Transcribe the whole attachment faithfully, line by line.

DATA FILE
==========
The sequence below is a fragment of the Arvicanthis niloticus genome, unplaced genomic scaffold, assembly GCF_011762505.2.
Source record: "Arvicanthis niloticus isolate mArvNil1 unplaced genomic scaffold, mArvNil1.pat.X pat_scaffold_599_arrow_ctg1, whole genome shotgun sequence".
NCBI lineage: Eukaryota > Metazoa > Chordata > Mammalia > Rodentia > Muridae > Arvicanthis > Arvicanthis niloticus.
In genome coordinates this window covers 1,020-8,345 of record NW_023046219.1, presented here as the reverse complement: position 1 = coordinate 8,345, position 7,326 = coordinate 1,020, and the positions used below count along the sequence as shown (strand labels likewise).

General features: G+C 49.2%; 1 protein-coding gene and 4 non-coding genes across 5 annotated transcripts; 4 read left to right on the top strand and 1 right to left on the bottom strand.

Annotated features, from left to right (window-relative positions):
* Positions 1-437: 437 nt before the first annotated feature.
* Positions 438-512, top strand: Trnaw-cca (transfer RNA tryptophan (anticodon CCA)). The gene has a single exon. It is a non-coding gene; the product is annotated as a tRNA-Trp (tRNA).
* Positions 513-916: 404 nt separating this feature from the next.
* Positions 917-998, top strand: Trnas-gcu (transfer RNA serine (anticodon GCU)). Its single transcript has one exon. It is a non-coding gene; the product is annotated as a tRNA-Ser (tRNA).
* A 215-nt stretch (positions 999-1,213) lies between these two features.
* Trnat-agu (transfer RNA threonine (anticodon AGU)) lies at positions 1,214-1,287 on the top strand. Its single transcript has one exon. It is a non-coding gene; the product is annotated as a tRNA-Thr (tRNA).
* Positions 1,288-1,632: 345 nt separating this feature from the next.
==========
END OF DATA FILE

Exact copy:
The sequence below is a fragment of the Arvicanthis niloticus genome, unplaced genomic scaffold, assembly GCF_011762505.2.
Source record: "Arvicanthis niloticus isolate mArvNil1 unplaced genomic scaffold, mArvNil1.pat.X pat_scaffold_599_arrow_ctg1, whole genome shotgun sequence".
NCBI lineage: Eukaryota > Metazoa > Chordata > Mammalia > Rodentia > Muridae > Arvicanthis > Arvicanthis niloticus.
In genome coordinates this window covers 1,020-8,345 of record NW_023046219.1, presented here as the reverse complement: position 1 = coordinate 8,345, position 7,326 = coordinate 1,020, and the positions used below count along the sequence as shown (strand labels likewise).

General features: G+C 49.2%; 1 protein-coding gene and 4 non-coding genes across 5 annotated transcripts; 4 read left to right on the top strand and 1 right to left on the bottom strand.

Annotated features, from left to right (window-relative positions):
* Positions 1-437: 437 nt before the first annotated feature.
* Positions 438-512, top strand: Trnaw-cca (transfer RNA tryptophan (anticodon CCA)). The gene has a single exon. It is a non-coding gene; the product is annotated as a tRNA-Trp (tRNA).
* Positions 513-916: 404 nt separating this feature from the next.
* Positions 917-998, top strand: Trnas-gcu (transfer RNA serine (anticodon GCU)). Its single transcript has one exon. It is a non-coding gene; the product is annotated as a tRNA-Ser (tRNA).
* A 215-nt stretch (positions 999-1,213) lies between these two features.
* Trnat-agu (transfer RNA threonine (anticodon AGU)) lies at positions 1,214-1,287 on the top strand. Its single transcript has one exon. It is a non-coding gene; the product is annotated as a tRNA-Thr (tRNA).
* Positions 1,288-1,632: 345 nt separating this feature from the next.